It soured me on the series for five entire years. Then I finally came back to give Origins a proper go, which is a much better game that I actually managed to get passionate about. AC3 was a complete waste given its choice of setting.

Andy Kelly: Resident Evil 0

This is a frustrating game. The idea of a Resident Evil prequel, revealing the events leading up to the outbreak in the original, could have been something pretty special. Instead we get this miserable, plodding, obtuse game featuring one of the most maddening inventory systems in history. You spend most of the game shuffling items back and forth between the two characters, or trying to remember which room you left something in an hour ago that you suddenly need. The locations are all rehashes of places we've been in Resi games a dozen times before, but less interesting. And the two-character puzzles aren't as clever as they think they are. There are almost certainly worse entries in the sprawling, inconsistent Resident Evil series, but the wasted potential of this one makes it extra bad. 

Tom Senior: Final Fantasy 13

After being consumed by Final Fantasy 12's deep squad combat systems I was bitterly disappointed by the 13th game's stifling corridors, endless dungeons, and a combat system that didn't get interesting for about 20 hours. It's technically a good-looking game, but its characters look like they wandered in from different universes. Plus the story, even by Final Fantasy standards, was turbo-bollocks, full of nonsense concepts you need a wiki to decipher. I hear it opens up after about 30 hours, but screw the effort it would take to get there. I'll go back on the road with my FF15 boyos instead, thank you very much.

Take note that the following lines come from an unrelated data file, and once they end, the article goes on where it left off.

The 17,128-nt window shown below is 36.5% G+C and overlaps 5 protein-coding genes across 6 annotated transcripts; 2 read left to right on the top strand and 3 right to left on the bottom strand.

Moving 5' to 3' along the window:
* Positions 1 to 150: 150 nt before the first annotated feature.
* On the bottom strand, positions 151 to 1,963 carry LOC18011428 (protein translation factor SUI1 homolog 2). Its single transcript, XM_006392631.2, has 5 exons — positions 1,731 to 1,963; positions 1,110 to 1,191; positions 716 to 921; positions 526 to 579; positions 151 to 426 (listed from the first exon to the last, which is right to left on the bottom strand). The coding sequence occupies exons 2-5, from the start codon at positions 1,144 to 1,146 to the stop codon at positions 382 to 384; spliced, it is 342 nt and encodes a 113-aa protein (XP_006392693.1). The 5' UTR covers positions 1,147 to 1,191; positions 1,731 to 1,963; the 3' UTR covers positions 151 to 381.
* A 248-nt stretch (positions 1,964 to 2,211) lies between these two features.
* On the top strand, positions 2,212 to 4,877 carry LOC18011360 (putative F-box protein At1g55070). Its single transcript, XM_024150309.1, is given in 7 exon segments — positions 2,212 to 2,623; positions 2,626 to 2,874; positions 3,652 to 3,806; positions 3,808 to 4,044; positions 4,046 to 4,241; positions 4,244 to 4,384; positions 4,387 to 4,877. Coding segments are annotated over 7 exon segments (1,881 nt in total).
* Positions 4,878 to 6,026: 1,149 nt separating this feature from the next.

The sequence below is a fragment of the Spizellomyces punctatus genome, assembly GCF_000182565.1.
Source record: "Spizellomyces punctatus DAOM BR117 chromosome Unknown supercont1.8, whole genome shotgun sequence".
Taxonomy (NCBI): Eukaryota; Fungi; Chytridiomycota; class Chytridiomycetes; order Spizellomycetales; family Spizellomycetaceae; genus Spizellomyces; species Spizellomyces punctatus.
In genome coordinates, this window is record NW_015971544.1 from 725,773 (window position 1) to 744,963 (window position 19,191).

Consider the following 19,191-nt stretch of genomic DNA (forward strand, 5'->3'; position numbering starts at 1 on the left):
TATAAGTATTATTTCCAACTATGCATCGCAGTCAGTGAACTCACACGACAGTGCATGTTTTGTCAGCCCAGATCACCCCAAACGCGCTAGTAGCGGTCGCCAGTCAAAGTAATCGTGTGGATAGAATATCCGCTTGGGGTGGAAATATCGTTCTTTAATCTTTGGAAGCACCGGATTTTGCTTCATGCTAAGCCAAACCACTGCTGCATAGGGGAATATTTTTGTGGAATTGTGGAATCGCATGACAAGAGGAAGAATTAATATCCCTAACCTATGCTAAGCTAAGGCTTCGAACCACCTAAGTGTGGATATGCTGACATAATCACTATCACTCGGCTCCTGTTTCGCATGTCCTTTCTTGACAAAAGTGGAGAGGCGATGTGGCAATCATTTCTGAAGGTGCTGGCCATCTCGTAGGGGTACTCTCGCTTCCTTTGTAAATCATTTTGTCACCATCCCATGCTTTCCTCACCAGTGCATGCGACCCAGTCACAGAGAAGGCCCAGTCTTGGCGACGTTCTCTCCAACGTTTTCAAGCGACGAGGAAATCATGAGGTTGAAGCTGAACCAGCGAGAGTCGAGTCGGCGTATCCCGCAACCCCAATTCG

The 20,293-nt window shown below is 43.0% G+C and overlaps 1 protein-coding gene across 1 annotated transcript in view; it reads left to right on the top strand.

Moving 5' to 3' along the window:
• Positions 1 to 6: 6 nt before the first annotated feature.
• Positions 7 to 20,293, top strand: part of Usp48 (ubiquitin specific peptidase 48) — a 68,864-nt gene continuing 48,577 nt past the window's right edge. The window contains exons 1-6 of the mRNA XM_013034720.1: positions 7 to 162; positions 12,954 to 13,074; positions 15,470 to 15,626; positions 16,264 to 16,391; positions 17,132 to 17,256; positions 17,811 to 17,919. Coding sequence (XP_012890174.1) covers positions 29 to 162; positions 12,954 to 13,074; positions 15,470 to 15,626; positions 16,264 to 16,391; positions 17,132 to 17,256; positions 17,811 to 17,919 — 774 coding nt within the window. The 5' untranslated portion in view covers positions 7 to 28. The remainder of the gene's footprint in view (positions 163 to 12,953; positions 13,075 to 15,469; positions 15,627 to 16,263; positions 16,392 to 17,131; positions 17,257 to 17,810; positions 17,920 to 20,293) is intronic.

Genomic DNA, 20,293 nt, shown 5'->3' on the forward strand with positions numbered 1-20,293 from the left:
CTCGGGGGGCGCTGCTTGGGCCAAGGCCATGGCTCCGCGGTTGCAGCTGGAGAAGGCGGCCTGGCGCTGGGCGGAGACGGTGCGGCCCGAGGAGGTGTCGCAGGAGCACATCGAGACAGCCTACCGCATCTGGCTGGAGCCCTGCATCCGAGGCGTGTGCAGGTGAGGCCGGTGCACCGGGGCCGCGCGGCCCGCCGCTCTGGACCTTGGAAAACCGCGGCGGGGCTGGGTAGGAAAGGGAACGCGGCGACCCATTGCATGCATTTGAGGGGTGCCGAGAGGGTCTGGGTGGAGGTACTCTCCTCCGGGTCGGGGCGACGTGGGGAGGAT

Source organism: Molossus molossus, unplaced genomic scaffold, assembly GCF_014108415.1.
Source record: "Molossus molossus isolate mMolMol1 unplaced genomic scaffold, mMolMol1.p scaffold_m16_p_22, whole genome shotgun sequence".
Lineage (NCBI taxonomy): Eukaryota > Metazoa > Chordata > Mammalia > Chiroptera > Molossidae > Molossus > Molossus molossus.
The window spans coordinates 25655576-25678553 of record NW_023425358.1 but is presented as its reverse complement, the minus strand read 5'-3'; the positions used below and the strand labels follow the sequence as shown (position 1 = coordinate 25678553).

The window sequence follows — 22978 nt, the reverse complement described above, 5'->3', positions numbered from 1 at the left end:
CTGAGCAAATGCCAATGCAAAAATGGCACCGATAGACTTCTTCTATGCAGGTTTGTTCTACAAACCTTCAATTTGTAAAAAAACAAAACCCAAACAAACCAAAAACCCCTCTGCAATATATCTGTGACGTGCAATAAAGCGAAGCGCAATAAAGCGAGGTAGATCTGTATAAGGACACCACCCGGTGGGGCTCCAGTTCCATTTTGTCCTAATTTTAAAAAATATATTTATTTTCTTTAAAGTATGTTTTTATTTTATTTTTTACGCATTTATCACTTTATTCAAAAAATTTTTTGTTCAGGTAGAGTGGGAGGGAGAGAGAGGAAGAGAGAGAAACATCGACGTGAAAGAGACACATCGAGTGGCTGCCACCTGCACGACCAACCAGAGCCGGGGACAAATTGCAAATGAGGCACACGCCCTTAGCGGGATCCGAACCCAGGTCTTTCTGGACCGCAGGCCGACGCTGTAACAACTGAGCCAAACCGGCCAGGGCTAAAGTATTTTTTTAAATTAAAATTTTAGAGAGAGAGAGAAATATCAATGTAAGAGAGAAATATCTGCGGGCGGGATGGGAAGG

Wes Fenlon: Max Payne 3

Max Payne 3 is not a bad game. It's pretty amazing, in a lot of ways: the physics and shooting feel fantastic, the way it transitions from cutscenes to action is Rockstar's Hollywood obsession at its finest, and that soundtrack sets the mood. But I played the entirety of Max Payne 3 disappointed that it didn't feel like Max Payne. It's supposedly the same character from the first two, but without Sam Lake's writing, it just isn't Max. Max Payne 1 and 2 are bleak and cynical but temper that darkness with pulpy dialogue and inner monologues. They're more surreal, and more fun, and give Max more personality. Rockstar's writers totally missed the spirit of the first two games, turning Max Payne 3's story into pure bleak nihilism. Max just says the most depressing shit over and over again for 15 hours. It's repetitive and never really goes anywhere. Max is just never quite right.